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Retail among goals

Thursday, February 7, 2013

By DEBBIE HALL - Bulletin Staff Writer

The Henry County Board of Supervisors’ goals for the coming year include retail recruitment and development.

Deputy County Administrator Dale Wagoner said the supervisors identified four main priority areas — economic growth, raising the education levels, public safety and community appearance — during their planning session Tuesday.

Addressing litter issues and looking for ways to improve the community’s appearance were listed as goals in the community appearance category, according to Wagoner, who added that exploring possibilities for adding fire and EMS (emergency medical services) programs in high schools, enhancing school security and looking for economical solutions to increased jail overcrowding were among the goals listed in the public safety area.

To raise education levels, the supervisors support upgrades to county facilities, the New College Institute, Patrick Henry Community College and others, Wagoner said.

Work on Commonwealth Crossing Business Centre is the top goal in the economic growth category, followed by developing Lot 2 in the Patriot Center and constructing a shell building on Lot 8 in the Patriot Center.

The fourth goal was retail development, and the fifth goal was eco-tourism (basically promoting the Smith River as a tourist attraction), according to Wagoner.

Specifics — such as funding for the new retail effort proposed by Horsepasture District Supervisor Debra Buchanan in January — were not discussed Tuesday, he added.

Buchanan had suggested approaching the Harvest Foundation for funds when she formally asked the supervisors for input on the idea of creating a retail recruitment effort to attract businesses to the area.

Her vision for the new retail venture is an office that will identify and focus on market niches and develop new avenues to help attract retailers, according to previous reports. The office would be located with the Martinsville-Henry County Economic Development Corp., Buchanan said during the January presentation.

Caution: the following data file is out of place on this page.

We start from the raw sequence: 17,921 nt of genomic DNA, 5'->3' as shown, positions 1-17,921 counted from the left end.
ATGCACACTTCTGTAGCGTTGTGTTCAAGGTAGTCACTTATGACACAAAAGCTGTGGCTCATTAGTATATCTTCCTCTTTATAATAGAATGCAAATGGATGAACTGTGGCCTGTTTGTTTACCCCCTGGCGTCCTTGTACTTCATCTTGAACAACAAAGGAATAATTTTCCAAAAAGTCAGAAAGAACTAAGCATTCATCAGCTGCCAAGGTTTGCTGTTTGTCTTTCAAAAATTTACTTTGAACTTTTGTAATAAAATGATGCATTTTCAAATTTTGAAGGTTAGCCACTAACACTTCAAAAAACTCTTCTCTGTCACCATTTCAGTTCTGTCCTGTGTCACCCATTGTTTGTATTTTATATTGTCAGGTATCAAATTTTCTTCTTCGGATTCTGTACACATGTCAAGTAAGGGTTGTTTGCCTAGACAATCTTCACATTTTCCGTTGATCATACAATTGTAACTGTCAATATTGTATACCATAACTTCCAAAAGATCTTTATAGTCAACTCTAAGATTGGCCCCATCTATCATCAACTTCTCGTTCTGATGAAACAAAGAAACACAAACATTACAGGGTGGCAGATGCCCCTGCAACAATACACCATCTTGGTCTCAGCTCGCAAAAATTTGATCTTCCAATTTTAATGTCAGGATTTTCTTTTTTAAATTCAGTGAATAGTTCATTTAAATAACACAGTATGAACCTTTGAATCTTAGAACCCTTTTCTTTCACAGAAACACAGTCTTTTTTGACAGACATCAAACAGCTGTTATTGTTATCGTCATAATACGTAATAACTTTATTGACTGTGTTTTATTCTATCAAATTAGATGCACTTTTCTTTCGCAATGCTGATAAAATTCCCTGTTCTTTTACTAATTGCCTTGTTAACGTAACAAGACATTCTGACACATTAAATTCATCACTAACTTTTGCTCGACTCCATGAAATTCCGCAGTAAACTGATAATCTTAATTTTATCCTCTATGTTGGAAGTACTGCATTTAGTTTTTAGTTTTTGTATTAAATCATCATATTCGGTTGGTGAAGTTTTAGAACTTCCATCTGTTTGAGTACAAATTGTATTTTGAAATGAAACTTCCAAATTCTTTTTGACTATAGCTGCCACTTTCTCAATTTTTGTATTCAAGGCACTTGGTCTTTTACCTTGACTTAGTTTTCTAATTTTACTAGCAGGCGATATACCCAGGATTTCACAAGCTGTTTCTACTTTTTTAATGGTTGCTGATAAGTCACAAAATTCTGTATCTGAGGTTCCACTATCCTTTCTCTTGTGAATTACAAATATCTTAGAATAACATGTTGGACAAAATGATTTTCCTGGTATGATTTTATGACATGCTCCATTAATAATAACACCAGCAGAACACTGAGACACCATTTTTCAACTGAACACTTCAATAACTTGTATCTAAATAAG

Mayor Kim Adkins is among those to support the concept.

Recently, Adkins said she thinks other Martinsville City Council members also will support the idea “mostly due to formalized plea and ongoing discussion since then.”

A similar concept was brought up during council’s budget discussions last year and is likely to resurface again this year, because “we definitely see the benefits of commercial and retail growth in Martinsville. I just think we have a very strong infrastructure developed to have a broad array of commercial and retail” establishments, Adkins said. “I think we have the potential to do both.”

Blending the new office into the EDC “absolutely, I think ... is best. I am a huge proponent for the holistic approach” to economic development, Adkins said, and “having a public/private, joint city/county entity manage that whole process” is the best idea.

She also supports asking the EDC board to consider incorporating a retail/commercial office into the agency’s infrastructure.

The retail proposal also likely would be supported by the Martinsville-Henry County Chamber of Commerce, according to Amanda Witt, chamber president.

“I definitely think the retail strategy is appropriate (and) I definitely think that our board would be supportive,” she said.

Like Adkins, Witt said she thinks the new effort should focus on both commercial and niche businesses, and she suggested a meeting of city, county and EDC officials on the subject.

“We need to look at it and figure out who the target should be and see what a strategy would look like,” Witt said.

Mark Heath, president/CEO of the EDC, said the agency is researching the concept.

Members of the EDC board would make a final decision on the EDC’s role in such an effort.


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